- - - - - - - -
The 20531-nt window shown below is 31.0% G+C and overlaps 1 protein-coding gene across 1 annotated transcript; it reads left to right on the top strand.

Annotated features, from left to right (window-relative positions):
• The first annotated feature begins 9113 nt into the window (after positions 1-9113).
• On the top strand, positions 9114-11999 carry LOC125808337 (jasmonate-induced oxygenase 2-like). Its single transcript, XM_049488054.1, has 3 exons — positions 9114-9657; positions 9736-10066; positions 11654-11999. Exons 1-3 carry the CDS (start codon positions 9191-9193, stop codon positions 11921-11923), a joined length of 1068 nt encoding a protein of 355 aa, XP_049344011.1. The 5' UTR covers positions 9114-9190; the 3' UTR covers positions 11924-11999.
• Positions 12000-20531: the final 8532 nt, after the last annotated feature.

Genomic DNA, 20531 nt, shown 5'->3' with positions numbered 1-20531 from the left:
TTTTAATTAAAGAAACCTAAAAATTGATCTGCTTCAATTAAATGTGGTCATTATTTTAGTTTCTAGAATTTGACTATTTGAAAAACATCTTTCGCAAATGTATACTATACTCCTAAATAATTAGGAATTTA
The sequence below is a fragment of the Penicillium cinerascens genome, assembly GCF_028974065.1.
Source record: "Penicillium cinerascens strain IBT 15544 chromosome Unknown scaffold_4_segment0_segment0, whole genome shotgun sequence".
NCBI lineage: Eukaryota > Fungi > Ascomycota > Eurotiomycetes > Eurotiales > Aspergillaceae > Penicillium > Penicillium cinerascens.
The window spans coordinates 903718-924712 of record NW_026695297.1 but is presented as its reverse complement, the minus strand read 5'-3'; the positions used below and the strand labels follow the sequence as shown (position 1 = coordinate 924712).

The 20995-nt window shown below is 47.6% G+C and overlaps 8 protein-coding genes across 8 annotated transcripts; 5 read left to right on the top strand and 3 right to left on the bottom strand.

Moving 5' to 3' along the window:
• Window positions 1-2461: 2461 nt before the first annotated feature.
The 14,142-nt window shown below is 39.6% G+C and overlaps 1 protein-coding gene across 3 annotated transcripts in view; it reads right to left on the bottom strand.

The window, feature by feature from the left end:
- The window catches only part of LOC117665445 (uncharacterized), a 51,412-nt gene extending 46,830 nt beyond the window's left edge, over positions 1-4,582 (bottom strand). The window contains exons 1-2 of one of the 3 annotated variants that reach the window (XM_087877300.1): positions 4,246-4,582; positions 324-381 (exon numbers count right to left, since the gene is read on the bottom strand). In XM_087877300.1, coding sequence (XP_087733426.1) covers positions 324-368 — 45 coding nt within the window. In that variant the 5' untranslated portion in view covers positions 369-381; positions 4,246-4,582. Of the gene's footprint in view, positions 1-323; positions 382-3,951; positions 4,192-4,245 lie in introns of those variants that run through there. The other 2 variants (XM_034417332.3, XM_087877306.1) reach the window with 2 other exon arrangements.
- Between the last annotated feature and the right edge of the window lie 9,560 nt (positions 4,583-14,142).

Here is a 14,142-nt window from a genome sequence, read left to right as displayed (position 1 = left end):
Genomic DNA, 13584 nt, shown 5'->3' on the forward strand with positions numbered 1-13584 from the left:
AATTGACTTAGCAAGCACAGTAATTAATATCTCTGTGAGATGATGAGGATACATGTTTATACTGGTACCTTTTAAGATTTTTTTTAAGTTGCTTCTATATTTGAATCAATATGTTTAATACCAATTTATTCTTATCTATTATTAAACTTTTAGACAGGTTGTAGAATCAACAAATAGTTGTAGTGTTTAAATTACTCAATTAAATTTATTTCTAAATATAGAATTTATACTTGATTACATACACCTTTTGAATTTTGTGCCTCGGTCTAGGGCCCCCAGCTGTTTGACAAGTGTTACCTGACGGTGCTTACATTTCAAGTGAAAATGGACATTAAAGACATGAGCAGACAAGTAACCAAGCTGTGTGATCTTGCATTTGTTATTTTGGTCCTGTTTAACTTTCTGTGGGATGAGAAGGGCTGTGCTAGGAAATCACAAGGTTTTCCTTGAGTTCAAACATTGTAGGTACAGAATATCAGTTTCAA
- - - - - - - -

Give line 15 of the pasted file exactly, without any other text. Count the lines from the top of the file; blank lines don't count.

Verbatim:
The 14,142-nt window shown below is 39.6% G+C and overlaps 1 protein-coding gene across 3 annotated transcripts in view; it reads right to left on the bottom strand.